No one knows for certain when eyeglasses were invented, although documents from the 13th century prove the existence of eyeglasses at that time. Several sources quote a manuscript written in Rome in 1289 by a member of the Popozo family that says, "I am so debilitated by age that without the glasses known as spectacles, I would no longer be able to read or write." A painting done by Tommaso da Modena in 1352 includes the first known artistic representation of eyeglasses.
Historians credit the Chinese with carving the first frames more than 2,000 years ago, but apparently those frames did not contain lenses and were used to protect their eyes from "evil forces." The frames were carved from tortoise shell, a sacred material.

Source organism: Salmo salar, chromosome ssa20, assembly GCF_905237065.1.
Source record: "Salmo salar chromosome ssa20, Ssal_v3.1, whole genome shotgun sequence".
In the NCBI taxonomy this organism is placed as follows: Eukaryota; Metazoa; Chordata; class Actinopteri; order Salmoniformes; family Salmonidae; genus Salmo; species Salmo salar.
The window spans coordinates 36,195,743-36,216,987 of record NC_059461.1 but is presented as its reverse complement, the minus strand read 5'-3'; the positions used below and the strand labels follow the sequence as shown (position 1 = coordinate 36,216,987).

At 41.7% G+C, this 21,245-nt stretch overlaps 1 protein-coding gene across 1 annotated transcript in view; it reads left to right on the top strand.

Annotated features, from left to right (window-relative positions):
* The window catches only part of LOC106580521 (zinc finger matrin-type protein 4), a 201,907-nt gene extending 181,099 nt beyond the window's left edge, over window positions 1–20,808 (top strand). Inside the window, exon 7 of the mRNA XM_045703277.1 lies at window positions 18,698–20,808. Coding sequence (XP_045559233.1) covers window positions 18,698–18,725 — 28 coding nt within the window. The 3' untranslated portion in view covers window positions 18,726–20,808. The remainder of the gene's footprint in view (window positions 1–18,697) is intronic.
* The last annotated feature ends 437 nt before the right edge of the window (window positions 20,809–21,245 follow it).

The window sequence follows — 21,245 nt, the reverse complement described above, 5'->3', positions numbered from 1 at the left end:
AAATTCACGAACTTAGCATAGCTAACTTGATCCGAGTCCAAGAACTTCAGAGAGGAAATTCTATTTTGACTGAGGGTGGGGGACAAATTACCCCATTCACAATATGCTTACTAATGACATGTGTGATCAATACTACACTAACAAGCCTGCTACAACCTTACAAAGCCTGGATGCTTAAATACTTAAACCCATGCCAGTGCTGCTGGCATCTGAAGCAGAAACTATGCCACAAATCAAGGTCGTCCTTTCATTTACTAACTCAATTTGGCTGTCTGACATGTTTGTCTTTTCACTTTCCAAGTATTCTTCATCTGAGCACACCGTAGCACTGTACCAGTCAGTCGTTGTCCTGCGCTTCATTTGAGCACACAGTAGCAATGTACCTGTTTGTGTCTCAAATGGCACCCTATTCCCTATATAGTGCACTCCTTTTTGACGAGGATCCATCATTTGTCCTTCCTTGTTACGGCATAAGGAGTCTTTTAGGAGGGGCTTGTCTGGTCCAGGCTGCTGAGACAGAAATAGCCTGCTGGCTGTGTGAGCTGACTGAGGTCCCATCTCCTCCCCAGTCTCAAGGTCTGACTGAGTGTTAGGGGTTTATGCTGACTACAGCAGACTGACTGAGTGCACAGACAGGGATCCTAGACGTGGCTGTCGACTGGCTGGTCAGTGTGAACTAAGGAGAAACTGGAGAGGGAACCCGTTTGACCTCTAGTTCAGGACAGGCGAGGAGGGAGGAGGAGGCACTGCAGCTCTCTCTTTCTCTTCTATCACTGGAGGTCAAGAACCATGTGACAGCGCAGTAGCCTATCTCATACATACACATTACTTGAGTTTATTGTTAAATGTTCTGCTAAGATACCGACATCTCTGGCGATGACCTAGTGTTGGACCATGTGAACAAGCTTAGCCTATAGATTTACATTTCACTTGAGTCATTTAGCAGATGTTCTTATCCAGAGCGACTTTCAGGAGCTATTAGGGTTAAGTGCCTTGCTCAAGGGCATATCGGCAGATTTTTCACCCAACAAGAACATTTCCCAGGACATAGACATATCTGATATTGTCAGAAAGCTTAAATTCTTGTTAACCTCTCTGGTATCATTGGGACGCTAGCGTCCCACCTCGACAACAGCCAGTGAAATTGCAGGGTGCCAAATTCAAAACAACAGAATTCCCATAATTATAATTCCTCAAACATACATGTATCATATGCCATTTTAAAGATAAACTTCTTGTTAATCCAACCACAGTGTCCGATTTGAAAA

The use of a magnifying glass was first recorded in about 1000 A.D. It was called a reading stone and was placed on top of reading material to magnify letters. Monks used it to copy manuscripts. Later, Venetian glassblowers constructed lenses that could be held in a frame in front of the eyes. Glasses for distance vision first appeared around the middle of the 15th century, and there are various references in literature of that time to spectacles for "distant vision."
In the 15th century, the printing press was invented, making reading materials more available to the public and increasing the need for glasses. Early eyeglasses were held by hand in front of the eyes or designed to "perch" on the nose. It wasn't until the 17th century that a London optician perfected the use of side pieces that rested on the ears.
In 1784, Benjamin Franklin invented a bifocal lens with the top half for viewing at distance and the bottom half for reading. (from VisionRX)